72.  “Quarter to Three,” Gary U.S. Bonds.  Songwriters: Gene Barge, Frank Guida, Joseph Royster; #1 pop/#3 R&B; 1961. Greil Marcus, “There is no more exciting passage in rock than the slow build of pressure that finally erupts into the celebrations of ‘Quarter to Three.’”  This all-night dance party record was written by adding lyrics to an instrumental titled “A Night with Daddy G” (a reference to saxophone player Gene Barge) by the Church Street Five.  Producer Frank Guida, “When ‘Quarter to Three’ came out, we stood the world on its heels. There was nothing like it, nothing.”  The constant overdubbing of claps and vocals resulted in the fuzzy chaotic sound.  Gene Barge, “When they started mailing it to jocks, they wouldn’t play it. They said, ‘This sounds like it was cut in the crapper.’ Gary has a talent to be able to overdub himself. He could sing ‘Quarter to Three”’ and then go back and sing another version exactly the same, with the same inflections. A lot of people can’t do that. They forgot what they did. He must have multi’d that about seven times—ping-ponging and overdubbing. Give (engineer) Joe Royster the credit there. It was like five or six Garys on that record.”  Gary U.S. Bonds on inspiring another hit from that era, “Dion, every time I see him—every time I see him, I get so tired of it—the first words out of his mouth are ‘If it wasn’t for you, there’d be no ‘Runaround Sue.’”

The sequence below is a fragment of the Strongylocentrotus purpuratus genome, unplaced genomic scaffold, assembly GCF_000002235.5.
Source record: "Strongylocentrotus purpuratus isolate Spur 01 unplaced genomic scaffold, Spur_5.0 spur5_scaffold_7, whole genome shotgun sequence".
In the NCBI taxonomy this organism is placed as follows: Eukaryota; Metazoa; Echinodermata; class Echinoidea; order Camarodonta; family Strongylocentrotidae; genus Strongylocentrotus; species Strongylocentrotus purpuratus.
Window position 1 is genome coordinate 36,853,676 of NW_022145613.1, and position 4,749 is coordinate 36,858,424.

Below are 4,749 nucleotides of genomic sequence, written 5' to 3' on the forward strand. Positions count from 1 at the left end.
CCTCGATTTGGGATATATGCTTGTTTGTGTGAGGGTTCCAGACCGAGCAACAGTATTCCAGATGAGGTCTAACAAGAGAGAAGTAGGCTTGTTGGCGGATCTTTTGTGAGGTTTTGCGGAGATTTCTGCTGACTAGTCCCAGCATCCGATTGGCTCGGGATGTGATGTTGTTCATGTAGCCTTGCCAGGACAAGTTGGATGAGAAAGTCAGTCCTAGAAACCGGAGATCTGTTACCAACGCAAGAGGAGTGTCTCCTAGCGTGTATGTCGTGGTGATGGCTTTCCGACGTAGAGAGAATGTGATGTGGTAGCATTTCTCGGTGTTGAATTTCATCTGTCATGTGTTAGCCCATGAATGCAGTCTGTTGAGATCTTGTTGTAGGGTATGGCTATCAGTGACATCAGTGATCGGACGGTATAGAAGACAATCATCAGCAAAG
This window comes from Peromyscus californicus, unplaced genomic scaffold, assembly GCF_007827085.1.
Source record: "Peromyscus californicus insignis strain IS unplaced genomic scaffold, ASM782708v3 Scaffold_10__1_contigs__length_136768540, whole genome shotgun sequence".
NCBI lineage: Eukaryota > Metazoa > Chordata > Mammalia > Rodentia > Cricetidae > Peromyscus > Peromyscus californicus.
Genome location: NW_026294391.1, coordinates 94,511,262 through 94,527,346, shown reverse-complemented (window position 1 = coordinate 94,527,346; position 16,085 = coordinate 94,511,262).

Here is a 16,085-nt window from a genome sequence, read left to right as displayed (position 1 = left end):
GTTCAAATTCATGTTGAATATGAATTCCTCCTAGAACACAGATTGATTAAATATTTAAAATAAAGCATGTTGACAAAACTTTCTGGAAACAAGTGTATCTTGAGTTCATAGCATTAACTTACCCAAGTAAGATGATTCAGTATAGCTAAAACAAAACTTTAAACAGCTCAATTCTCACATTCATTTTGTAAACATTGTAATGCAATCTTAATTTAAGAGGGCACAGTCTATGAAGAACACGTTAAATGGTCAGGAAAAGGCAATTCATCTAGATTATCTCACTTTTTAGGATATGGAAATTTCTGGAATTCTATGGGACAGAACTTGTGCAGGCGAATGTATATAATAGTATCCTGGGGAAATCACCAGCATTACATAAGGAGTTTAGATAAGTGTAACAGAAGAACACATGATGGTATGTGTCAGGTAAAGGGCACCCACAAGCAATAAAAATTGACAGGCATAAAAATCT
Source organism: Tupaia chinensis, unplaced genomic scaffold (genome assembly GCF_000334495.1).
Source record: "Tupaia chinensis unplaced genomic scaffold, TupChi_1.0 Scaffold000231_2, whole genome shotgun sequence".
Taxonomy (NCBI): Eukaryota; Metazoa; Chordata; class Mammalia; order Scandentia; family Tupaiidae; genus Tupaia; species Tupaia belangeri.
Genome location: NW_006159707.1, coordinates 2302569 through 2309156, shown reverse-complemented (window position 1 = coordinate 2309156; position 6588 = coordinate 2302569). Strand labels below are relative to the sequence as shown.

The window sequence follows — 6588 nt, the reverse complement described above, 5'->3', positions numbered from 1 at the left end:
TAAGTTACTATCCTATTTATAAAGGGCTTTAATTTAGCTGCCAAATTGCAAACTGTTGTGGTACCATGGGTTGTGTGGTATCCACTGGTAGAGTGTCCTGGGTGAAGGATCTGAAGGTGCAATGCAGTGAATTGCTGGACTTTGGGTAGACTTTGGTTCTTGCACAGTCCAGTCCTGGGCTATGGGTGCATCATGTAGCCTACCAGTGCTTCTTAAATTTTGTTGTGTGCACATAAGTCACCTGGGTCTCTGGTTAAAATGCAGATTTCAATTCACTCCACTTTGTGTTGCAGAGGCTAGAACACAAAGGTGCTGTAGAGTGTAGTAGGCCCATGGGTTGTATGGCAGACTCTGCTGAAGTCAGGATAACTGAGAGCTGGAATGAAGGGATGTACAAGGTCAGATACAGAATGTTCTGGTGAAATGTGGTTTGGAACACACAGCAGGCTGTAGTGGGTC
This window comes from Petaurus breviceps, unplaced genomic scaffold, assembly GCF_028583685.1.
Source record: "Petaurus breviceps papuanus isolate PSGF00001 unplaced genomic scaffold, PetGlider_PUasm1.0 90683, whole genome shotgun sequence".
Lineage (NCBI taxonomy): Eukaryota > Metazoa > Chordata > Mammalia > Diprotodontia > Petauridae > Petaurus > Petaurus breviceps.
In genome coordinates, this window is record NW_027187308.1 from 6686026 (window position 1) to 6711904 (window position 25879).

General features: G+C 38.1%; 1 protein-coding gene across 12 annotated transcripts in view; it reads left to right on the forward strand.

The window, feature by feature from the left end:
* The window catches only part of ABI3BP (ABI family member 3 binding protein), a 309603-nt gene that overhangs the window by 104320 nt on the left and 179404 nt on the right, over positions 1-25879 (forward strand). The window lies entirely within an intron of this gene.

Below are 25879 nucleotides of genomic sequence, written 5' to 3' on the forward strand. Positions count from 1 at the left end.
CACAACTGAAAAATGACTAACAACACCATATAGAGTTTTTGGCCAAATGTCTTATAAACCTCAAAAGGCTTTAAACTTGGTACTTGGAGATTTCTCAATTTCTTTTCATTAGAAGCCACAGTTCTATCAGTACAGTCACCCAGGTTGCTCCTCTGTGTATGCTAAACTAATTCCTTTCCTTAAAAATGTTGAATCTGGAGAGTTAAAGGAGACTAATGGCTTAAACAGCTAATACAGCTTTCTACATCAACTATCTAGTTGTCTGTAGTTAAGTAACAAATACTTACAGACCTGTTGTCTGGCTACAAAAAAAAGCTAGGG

71.  “Ode to Billy Joe,” Bobbie Gentry.  Songwriter: Bobbie Gentry; #1 pop/#17 country; 1967. NPR journalist Meredith Ochs, “(‘Ode to Billy Joe’) bleeds into you from the first bar and winds around your bones like a creeping vine.” Bobbie Gentry brought Southern goth mystery into the mainstream with her 1967 pop and country hit “Ode to Billy Joe.”  Gentry was raised in Mississippi and moved to Los Angeles as a teenager.  Prior to finding fame, Gentry worked in a Vegas nightclub revue, was a model, and studied at the Los Angeles Conservatory of Music.  There is a sense of denial and unresolved motives that gives “Ode to Billy Joe” a sense of lingering mystery.  Bobbie Gentry, “It’s entirely a matter of interpretation as from each individual’s viewpoint. But I’ve hoped to get across the basic indifference, the casualness, of people in moments of tragedy. Something terrible has happened, but it’s ‘pass the black-eyed peas,’ or ‘y’all remember to wipe your feet.’ The message of the song revolves around the nonchalant way the family talks about the suicide. The song is a study in unconscious cruelty.”  Arranger Jimmie Haskell, “The song sounded to me like a movie—those wonderful lyrics. I had a small group of strings—two cellos and four violins to fit her guitar-playing. I was branching out in my own head for the first time, creating something that I liked because we thought no one was ever gonna hear it.”